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    Quote Originally Posted by bit4bit
    I followed most of that pretty well....it's alot like boolean logic, which I know form digital circuit design. Still haven't quite grasped the cardinality of infinite sets thing though. I'm doing some reading on Aleph numbers, and thinking it over.
    Yes, I believe we can develop the coverage here to infinite sets and cardinality next.

    Quote Originally Posted by bit4bit
    One thing I'd like to ask, is about open and closed sets. I've seen this mentioned before when looking at things like topology (The first excercise in Janes thread for example mentions closed subsets of a topological space). Would you mind covering a little on these?
    Open and closed sets are the objects of study in topology. My thread on algebraic topology is at the deep end of the area of mathematics, sorry about that. Then again serpicojr’s thread on algebraic-number theory is pretty advanced as well, definitely not for the faint-hearted either. :P But I can do something on elementary point-set topology if you like.
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    bit4bit: The concept of open and closed sets is an entirely topological one - it is no part of set theory.

    If you ask nicely, Jane might oblige, but I warn you, it is deep at times. (I did try it earlier on this board, but found that my friend river_rat was running rings round me).

    However, there is a logical connection between set theory and the theory of topological spaces, so you may have a point
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    Well, I was probably being a bit too ambitious jumping into it I'd love to see some more elementary stuff on topology, though, if you're up for doing some? Chemboy seems up for some topology too.


    Guitarist: I suspected that it probably wasn't a primarily set theoretic idea, since it is always mentioned in topology and never in set theory texts...from the little I've read of those things.
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    Ya know what, the more I think about it, the more sense it makes sense to do point set topology next - we have most of the necessary tools at our disposal now.

    Unless Jane jumps in, I may start up........
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    Quote Originally Posted by Guitarist
    Unless Jane jumps in, I may start up........
    You go ahead, start up. :-D
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    Meanwhile, in this thread, lets say something about infinite sets and cardinality, as bit4bit suggested. First, a word about functions.

    Let A and B be sets, and f be a function with domain A and codomain B, which we write . In other words, f associates every element x in A with a unique image y in B, written as . (In rigorous mathematics, the definition of a function is in terms of the Cartesian product A×B, but we dont need that for our purpose now; just think of a function f as an association of elements from the set A to the set B.)

    Now for some definitions:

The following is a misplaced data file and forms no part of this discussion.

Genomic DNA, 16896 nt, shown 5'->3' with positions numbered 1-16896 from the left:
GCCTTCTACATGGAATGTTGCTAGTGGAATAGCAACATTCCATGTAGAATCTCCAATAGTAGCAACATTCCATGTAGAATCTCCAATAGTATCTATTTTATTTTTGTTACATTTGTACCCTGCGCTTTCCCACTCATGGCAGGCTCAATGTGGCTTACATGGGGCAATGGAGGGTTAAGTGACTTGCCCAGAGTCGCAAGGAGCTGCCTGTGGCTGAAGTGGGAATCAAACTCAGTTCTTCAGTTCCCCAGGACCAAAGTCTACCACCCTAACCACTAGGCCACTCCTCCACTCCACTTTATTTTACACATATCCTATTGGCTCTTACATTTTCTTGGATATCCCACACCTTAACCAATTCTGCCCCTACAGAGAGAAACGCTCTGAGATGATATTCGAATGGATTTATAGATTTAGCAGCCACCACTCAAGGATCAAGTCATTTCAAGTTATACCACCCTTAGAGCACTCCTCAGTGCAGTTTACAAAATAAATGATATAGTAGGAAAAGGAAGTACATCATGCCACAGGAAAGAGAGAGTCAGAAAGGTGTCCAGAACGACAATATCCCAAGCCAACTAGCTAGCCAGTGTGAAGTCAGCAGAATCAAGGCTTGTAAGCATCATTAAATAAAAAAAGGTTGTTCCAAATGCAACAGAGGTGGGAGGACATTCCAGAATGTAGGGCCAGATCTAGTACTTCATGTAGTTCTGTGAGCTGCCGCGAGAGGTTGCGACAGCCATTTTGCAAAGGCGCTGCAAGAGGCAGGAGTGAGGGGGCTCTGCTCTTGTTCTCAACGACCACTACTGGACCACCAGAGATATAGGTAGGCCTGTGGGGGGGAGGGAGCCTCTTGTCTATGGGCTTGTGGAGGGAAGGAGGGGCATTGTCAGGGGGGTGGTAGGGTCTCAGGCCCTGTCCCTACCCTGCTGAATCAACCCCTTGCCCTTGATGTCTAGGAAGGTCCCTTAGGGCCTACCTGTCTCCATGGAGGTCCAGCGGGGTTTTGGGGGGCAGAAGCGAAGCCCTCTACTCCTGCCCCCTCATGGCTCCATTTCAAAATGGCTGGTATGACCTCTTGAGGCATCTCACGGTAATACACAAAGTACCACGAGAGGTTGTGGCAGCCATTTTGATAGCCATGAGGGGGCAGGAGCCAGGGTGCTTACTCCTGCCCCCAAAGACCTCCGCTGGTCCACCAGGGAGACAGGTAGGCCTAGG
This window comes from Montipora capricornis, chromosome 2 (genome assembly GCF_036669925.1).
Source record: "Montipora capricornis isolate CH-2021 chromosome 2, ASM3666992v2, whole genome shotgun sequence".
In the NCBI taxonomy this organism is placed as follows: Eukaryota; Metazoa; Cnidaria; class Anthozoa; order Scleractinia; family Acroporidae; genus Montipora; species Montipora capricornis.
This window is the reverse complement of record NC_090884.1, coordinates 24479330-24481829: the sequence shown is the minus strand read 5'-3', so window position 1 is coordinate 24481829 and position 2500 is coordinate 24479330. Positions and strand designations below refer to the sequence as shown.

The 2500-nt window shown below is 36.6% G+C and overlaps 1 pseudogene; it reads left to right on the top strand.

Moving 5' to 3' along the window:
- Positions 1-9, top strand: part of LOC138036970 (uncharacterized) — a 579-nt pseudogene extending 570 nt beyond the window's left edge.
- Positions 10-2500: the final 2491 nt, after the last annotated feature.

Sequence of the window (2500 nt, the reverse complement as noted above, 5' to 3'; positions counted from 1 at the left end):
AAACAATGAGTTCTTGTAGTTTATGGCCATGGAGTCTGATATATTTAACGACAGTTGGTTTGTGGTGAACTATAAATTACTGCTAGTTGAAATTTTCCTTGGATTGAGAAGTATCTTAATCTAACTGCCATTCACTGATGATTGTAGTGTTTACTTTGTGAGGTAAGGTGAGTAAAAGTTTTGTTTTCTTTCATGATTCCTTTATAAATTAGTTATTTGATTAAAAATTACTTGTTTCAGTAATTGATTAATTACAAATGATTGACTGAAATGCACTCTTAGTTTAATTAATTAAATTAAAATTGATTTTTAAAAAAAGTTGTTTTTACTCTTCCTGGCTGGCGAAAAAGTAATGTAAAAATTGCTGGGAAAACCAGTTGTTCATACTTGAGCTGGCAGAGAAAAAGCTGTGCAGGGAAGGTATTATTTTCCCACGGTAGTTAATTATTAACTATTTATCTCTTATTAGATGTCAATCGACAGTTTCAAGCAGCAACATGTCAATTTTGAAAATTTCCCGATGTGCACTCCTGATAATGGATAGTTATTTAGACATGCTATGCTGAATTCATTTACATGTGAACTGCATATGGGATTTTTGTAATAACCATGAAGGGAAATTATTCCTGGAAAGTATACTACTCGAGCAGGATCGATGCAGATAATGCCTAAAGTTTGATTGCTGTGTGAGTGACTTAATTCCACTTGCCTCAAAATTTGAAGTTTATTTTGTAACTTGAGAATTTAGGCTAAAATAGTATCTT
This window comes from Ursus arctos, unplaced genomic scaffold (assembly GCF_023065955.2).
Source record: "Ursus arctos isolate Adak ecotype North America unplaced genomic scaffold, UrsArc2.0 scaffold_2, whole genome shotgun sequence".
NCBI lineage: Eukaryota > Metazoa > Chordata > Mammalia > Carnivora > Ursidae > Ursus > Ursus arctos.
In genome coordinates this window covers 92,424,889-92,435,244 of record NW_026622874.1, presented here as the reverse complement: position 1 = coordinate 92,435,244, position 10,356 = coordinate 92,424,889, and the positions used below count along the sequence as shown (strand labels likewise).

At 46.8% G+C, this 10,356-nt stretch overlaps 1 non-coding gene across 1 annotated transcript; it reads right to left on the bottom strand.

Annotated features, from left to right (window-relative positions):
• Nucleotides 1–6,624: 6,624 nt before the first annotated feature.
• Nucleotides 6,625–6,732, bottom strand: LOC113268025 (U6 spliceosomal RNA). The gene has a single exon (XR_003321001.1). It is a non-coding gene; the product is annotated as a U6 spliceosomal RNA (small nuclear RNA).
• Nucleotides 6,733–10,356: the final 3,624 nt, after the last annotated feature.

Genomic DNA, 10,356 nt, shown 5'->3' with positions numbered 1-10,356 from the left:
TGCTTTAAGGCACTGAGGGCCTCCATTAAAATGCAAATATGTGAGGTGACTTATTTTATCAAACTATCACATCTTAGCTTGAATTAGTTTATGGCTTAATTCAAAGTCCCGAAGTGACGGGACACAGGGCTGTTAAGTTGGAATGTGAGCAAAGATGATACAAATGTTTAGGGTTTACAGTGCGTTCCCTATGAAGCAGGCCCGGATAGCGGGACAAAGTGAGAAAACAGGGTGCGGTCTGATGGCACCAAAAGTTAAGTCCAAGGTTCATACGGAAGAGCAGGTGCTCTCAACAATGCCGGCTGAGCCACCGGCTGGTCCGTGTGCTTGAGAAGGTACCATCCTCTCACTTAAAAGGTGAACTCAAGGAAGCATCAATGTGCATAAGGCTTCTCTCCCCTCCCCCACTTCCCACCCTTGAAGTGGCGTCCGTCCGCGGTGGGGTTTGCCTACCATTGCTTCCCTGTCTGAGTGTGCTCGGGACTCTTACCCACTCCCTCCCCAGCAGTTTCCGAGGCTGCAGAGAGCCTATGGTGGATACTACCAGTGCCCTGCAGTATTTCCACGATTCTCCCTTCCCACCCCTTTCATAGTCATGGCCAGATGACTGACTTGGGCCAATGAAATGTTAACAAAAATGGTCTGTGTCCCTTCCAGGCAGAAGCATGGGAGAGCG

(i) injective: The function f is injective iff different elements of A have different images in B. Equivalently, if two elements of A have the same image in B, then the elements are equal. That is to say, for any , if , then .

    Examples: The function where is injective. For any real numbers , if , i.e. , it always follows that . On the other hand, if , then f is not injective. We have, e.g., but .

    (i) surjective: The function f is surjective iff every element in B is the image of some element in A. That is to say, given any element there is an element such that . A surjective function is also called onto.

    Examples: The function where is surjective. For any real number , . On the ohter hand, if , then f is not surjective. Why? Well, e.g. −1 is a real number, but there is no real number r such that .

    (iii) bijective: The function f is bijective iff it is both injective and surjective. A bijective function is called a bijection. Thus the function given by is a bijection from to .

    Now we can go on to finite and infinite sets.

    Given a set A, suppose we try and list all the elements of A one by one. If the process eventually terminates, then A is finite, otherwise A is said to be an infinite. Here is a formal definition:

    Let be the set of natural numbers. We say that that a set A is finite iff either (the empty set) or there is a bijection from the set to A for some natural number n. If A is not finite, then we say that it is infinite.

    Theorem: A set A is infinite if and only if there is a bijection between A and a proper subset of A.

    Ill maybe prove the theorem next time if I can remember how to do it. :P Note that some mathematicians (myself included) prefer to use the theorem as the definition of an infinite set. However Ive used the other result as the definition here because I feel its perhaps more intuitive and easier to follow for some people.

    Next up: countable and uncountable sets, and the idea of cardinality.
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    Quote Originally Posted by Guitarist
    Ya know what, the more I think about it, the more sense it makes sense to do point set topology next - we have most of the necessary tools at our disposal now.